Tuesday, February 19, 2008

Sherlock Kevin and the case of the frozen Vienna

I just wanted to give everyone who reads my blog a little fun update as to my doings as it relates to the fermentation of the beers I recently brewed.

The primary fermentation of the Blue Blood Lager went well, considering that I felt I had under pitched my yeast. Then I read today that some Belgian brewers purposely under pitch to promote esters. Not really what I'm looking for in a Vienna lager, but whatever. I racked it, and set the secondary fermenter in a closet in my laundry room. The idea being that the laundry room is poorly insulated, and would make a great place to lager a lager. I also took the liberty of tasting a sample. Wow. My extract beers never really tasted like beer until I cracked open a fully fermented and carbonated bottle. They always tasted a little green. But this was a revelation. I could taste the grains. I could taste and smell the hops. If this is how all grain works, I'm somehow even more hooked than I was before.

I came home two days later to find that my beer was lagering very nicely. In this particular case though, when I say lagering nicely, I mean almost frozen through. Not exactly what I had planned. Luckily I had read John Palmer's How to Brew where he relates a similar story. With a Vienna no less. The difference was, I don't force carbonate my beer. Frozen yeast tend to stop working, and when you bottle condition like me, that's a problem.

Fortune was smiling on me that day, my friends. Rather than tossing my yeast from the Blue Blood down the drain after I racked, I had pitched my next batch of wort right on the yeast cake. About the time I discovered that my beer had frozen, that batch was at full krauesen. I sanitized some equipment, and cropped some yeast off the bottom of the Pilsner, and made a sort of mini starter with it. After the Blue Blood had thawed completely, I repitched.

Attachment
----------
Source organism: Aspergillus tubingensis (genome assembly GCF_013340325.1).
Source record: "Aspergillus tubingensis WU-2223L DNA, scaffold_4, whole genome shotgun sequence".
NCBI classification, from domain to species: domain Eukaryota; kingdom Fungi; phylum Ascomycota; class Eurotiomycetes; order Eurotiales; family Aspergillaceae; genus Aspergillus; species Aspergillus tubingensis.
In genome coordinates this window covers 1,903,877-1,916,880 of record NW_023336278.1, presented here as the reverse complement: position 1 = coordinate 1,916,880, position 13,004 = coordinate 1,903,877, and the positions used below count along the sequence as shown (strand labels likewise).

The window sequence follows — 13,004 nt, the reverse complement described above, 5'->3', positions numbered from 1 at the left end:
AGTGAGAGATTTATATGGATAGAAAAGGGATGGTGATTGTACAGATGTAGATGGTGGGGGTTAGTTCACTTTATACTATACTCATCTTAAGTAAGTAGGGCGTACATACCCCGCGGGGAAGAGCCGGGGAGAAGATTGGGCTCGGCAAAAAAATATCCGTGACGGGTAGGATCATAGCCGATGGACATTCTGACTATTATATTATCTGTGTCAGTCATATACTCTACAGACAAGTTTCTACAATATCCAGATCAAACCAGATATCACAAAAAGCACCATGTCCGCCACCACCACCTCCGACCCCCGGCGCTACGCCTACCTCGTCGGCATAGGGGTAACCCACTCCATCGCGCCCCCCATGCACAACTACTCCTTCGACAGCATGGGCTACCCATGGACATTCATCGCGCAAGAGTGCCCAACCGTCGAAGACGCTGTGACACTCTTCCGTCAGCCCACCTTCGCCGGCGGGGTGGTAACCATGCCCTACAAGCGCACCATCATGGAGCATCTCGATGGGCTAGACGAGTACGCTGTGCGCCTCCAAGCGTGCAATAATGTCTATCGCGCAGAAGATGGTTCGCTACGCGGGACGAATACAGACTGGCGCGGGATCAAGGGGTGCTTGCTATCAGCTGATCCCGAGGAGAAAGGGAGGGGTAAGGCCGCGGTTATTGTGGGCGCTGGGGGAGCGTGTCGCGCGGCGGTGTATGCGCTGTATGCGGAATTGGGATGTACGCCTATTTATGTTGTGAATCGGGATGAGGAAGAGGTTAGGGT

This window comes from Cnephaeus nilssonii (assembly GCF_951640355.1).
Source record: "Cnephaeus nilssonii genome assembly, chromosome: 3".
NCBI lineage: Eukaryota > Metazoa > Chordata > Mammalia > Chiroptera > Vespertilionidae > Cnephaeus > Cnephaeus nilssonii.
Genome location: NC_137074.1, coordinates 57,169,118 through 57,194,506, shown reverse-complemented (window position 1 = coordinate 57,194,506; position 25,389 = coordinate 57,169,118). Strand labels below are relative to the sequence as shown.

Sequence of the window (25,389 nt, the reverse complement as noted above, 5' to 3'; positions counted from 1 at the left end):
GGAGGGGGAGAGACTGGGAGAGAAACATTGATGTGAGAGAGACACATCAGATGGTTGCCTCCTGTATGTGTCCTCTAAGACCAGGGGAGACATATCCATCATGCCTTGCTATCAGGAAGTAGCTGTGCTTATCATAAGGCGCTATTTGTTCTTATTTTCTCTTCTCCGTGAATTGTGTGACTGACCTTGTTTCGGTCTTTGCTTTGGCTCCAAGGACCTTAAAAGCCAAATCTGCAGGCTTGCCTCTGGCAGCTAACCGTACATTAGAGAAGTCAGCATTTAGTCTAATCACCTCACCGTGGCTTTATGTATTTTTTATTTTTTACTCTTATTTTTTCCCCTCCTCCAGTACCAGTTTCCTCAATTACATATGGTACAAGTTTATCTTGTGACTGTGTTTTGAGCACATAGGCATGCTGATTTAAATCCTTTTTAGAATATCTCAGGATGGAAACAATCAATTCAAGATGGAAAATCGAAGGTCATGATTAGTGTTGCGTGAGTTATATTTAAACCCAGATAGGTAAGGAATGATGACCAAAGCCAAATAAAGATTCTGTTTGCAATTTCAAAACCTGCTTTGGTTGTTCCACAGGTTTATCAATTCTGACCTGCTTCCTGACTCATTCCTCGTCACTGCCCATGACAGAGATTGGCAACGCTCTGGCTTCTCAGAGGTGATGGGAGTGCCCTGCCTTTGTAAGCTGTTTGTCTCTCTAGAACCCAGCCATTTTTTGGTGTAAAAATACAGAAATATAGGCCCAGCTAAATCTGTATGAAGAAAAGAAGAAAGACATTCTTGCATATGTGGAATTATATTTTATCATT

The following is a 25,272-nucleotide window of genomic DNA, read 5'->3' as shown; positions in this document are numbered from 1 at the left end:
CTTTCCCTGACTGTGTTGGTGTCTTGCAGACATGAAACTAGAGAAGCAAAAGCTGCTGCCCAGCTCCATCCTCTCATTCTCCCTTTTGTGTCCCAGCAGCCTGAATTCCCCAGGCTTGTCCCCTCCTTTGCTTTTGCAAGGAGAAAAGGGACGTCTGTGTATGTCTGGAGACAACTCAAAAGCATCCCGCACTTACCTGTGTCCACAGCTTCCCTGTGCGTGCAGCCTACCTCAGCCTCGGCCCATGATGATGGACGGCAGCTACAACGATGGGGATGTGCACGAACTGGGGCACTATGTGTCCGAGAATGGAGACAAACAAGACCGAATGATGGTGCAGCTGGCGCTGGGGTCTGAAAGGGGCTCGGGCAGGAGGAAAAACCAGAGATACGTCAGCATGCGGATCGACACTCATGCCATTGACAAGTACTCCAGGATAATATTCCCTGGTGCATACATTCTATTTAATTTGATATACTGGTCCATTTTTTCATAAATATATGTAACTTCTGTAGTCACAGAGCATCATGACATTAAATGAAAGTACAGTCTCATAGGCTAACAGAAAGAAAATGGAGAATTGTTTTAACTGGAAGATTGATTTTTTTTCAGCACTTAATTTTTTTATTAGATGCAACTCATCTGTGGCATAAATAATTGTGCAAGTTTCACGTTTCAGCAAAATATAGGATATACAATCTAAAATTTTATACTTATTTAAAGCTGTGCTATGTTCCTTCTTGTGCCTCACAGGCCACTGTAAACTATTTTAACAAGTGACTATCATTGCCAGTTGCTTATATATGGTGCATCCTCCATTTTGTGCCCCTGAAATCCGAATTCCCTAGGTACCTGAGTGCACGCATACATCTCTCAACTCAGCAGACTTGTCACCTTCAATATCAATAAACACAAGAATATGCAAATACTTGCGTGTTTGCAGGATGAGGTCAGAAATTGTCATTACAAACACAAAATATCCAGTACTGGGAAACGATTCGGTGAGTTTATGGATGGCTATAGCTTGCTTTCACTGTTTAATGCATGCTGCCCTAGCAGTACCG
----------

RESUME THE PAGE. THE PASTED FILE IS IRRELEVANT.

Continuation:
This should be plenty sufficient to carbonate the Blue Blood when I bottle it in a couple weeks. This is, however, where the one part of homebrewing that I don't enjoy comes into play. I won't really know if it worked for about 5 more weeks.

There is three pieces of good news in this though. The first is that neither batch is showing any signs of infection, meaning my sanitation practices are good. The second is that I was able to successfully harvest yeast from a fermenting batch. Meaning I can fix mistakes, and reduce my homebrewing costs by reusing yeast. The third thing is that the mini starter I made from harvesting the yeast from my pilsner had settled out after 24 hours, and it was really pretty. An absolutely perfect hay color yellow. I am really looking forward to cracking the first bottle of that.

1 comment:

Ted Danyluk said...

It is how all grain works. Simply wonderful.

Would you care to swap lagers?